This week I watched a program in which a woman was asked about a colleague, the actress Barbara Stanwyck. Her response was that Barbara was unusual in that she made a point to learn the names of everyone who was working on producing the movie, not just the cast but the whole crew. By doing so, Barbara established a relationship with them, and they all loved her. The importance of names came home to me again this week as I edited a book based on the Gospels. The author referred to the mother of James and John as just that and never used her name, Salome. I commented that this was somewhat insulting to this great disciple who supported Jesus and the apostles, stood at the cross, and was one of the first at the tomb of the risen Lord. I reminded the author that someday she might meet this woman face to face and that would be awkward. So Salome is now named in the book!
It’s said that the sound of our name is the sweetest thing we hear. We cringe when it’s mispronounced or mocked. When we forget someone’s name, we are embarrassed. At gatherings, name tags are provided so we learn others’ names. Teenagers write the name of their current loved one over and over, and older folk have their beloved’s names tattooed on them. Our names stand for us.
In the Bible God says, “I have called you by name. You are mine” (Isaiah 43:1). When God speaks to Moses from the burning bush, he first calls his name. And Moses asks to know God’s name. Mary Magdalene realized that the man she assumed was the gardener was Jesus come back from the dead instantly when he pronounced her name. At the end of time, he might call us forth from our grave by name.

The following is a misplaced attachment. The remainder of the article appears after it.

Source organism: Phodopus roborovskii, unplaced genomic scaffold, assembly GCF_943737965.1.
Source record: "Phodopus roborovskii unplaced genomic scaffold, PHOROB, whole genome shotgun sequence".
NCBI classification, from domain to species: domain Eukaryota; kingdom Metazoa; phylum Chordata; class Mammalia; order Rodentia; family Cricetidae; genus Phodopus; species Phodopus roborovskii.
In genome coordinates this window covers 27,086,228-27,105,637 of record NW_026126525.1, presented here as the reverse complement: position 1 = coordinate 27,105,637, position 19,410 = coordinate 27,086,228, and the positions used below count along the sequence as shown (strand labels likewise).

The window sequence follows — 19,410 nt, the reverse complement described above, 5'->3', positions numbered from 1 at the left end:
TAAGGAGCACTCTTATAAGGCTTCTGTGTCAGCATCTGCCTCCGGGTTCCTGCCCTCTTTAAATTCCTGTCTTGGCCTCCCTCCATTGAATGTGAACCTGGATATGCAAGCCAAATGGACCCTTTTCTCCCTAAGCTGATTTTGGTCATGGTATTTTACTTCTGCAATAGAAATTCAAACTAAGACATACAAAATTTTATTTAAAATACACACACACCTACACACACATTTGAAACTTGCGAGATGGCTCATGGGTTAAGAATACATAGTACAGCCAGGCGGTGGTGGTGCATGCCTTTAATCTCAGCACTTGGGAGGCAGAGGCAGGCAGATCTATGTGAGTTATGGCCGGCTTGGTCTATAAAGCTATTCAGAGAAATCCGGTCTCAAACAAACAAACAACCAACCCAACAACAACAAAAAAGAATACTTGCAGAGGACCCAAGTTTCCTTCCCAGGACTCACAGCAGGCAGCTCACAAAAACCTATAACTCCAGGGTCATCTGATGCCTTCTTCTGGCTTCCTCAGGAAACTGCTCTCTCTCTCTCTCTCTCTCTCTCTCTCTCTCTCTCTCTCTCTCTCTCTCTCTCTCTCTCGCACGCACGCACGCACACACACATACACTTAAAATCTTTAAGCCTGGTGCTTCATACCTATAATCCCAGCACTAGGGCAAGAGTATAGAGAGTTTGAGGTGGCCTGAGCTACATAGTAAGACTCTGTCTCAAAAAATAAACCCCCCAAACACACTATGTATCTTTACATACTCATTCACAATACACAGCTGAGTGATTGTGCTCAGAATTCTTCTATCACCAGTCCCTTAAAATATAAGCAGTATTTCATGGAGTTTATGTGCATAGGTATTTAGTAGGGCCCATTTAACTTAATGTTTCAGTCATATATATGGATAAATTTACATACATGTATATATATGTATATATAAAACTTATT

Jesus knew the importance of names. That is why he changed Simon’s name to Peter, which means “rock.” It hadn’t been a name until that point. Our names were bestowed on us without our consultation. Do you know what your name means? Do you know why you were given that name?
Like Barbara Stanwyck, we might make an effort to learn the names of those who serve us: not just the waiters and waitresses in a restaurant, but the persons who deliver our mail and packages, the clerks who total our grocery bills, the mechanics who fix our cars, and the people who bring us the newspaper. Then we can add their name when we say, “Thank you.”
What good experiences have you had with names? Bad experiences?
On the Other Side of Fear: How I Found Peace
If you are human, at certain times in your life, you experience panic. Hallie Lord has had more than her fair share of challenges—like having her utilities turned off and giving birth to her seventh child alone in the bathroom. In her autobiographical book, as Hallie recounts these scary events, she traces her journey from being fearful and worried to casting out fear by love. You might expect this to be a sad book, but no, it is a delightful read.
Hallie honestly bares her thoughts and feelings as she tells how she rises to one challenge after another. Gradually she recoups her ability to live up to her grandfather’s motto to perform “Feats of Bravery.” Her style is simple and sparked with humor. Even her acknowledgments are entertaining! Quotations and anecdotes from others bolster her main message that we can trust God in all the ups and downs of life. When we do, remarkable things occur. We need not fear.
Besides being a mother, wife, and author, Lord is a Sirius XM radio host and the co-founder of the Edel Gathering for women.